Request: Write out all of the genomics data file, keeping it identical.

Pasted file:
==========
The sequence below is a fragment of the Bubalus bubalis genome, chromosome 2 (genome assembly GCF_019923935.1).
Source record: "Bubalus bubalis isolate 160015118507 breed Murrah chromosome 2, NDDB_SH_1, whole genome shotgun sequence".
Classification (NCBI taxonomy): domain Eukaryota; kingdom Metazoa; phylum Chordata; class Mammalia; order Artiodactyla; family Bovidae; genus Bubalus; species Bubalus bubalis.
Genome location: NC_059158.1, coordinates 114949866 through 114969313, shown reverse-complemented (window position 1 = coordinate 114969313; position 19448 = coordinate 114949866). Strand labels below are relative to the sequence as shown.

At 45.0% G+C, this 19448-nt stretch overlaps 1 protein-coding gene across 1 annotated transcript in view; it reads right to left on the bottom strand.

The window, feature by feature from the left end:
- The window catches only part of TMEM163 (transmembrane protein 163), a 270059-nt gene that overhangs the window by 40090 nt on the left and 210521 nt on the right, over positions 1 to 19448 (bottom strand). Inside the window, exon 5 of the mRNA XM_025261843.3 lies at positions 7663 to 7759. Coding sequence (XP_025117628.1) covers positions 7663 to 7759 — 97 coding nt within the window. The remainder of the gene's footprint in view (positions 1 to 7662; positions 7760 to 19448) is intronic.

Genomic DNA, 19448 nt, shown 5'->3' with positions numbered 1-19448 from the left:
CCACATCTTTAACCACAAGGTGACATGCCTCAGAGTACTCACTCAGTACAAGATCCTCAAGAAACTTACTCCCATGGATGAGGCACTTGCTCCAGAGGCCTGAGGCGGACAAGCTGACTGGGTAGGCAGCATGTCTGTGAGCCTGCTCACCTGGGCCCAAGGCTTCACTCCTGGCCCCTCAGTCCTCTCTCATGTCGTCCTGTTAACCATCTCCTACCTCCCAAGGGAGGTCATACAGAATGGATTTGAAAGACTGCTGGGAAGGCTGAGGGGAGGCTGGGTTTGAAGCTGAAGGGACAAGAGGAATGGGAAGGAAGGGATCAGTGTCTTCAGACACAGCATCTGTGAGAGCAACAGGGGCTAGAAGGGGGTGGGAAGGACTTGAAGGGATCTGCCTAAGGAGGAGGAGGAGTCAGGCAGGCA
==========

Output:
The sequence below is a fragment of the Bubalus bubalis genome, chromosome 2 (genome assembly GCF_019923935.1).
Source record: "Bubalus bubalis isolate 160015118507 breed Murrah chromosome 2, NDDB_SH_1, whole genome shotgun sequence".
Classification (NCBI taxonomy): domain Eukaryota; kingdom Metazoa; phylum Chordata; class Mammalia; order Artiodactyla; family Bovidae; genus Bubalus; species Bubalus bubalis.
Genome location: NC_059158.1, coordinates 114949866 through 114969313, shown reverse-complemented (window position 1 = coordinate 114969313; position 19448 = coordinate 114949866). Strand labels below are relative to the sequence as shown.

At 45.0% G+C, this 19448-nt stretch overlaps 1 protein-coding gene across 1 annotated transcript in view; it reads right to left on the bottom strand.

The window, feature by feature from the left end:
- The window catches only part of TMEM163 (transmembrane protein 163), a 270059-nt gene that overhangs the window by 40090 nt on the left and 210521 nt on the right, over positions 1 to 19448 (bottom strand). Inside the window, exon 5 of the mRNA XM_025261843.3 lies at positions 7663 to 7759. Coding sequence (XP_025117628.1) covers positions 7663 to 7759 — 97 coding nt within the window. The remainder of the gene's footprint in view (positions 1 to 7662; positions 7760 to 19448) is intronic.

Genomic DNA, 19448 nt, shown 5'->3' with positions numbered 1-19448 from the left:
CCACATCTTTAACCACAAGGTGACATGCCTCAGAGTACTCACTCAGTACAAGATCCTCAAGAAACTTACTCCCATGGATGAGGCACTTGCTCCAGAGGCCTGAGGCGGACAAGCTGACTGGGTAGGCAGCATGTCTGTGAGCCTGCTCACCTGGGCCCAAGGCTTCACTCCTGGCCCCTCAGTCCTCTCTCATGTCGTCCTGTTAACCATCTCCTACCTCCCAAGGGAGGTCATACAGAATGGATTTGAAAGACTGCTGGGAAGGCTGAGGGGAGGCTGGGTTTGAAGCTGAAGGGACAAGAGGAATGGGAAGGAAGGGATCAGTGTCTTCAGACACAGCATCTGTGAGAGCAACAGGGGCTAGAAGGGGGTGGGAAGGACTTGAAGGGATCTGCCTAAGGAGGAGGAGGAGTCAGGCAGGCA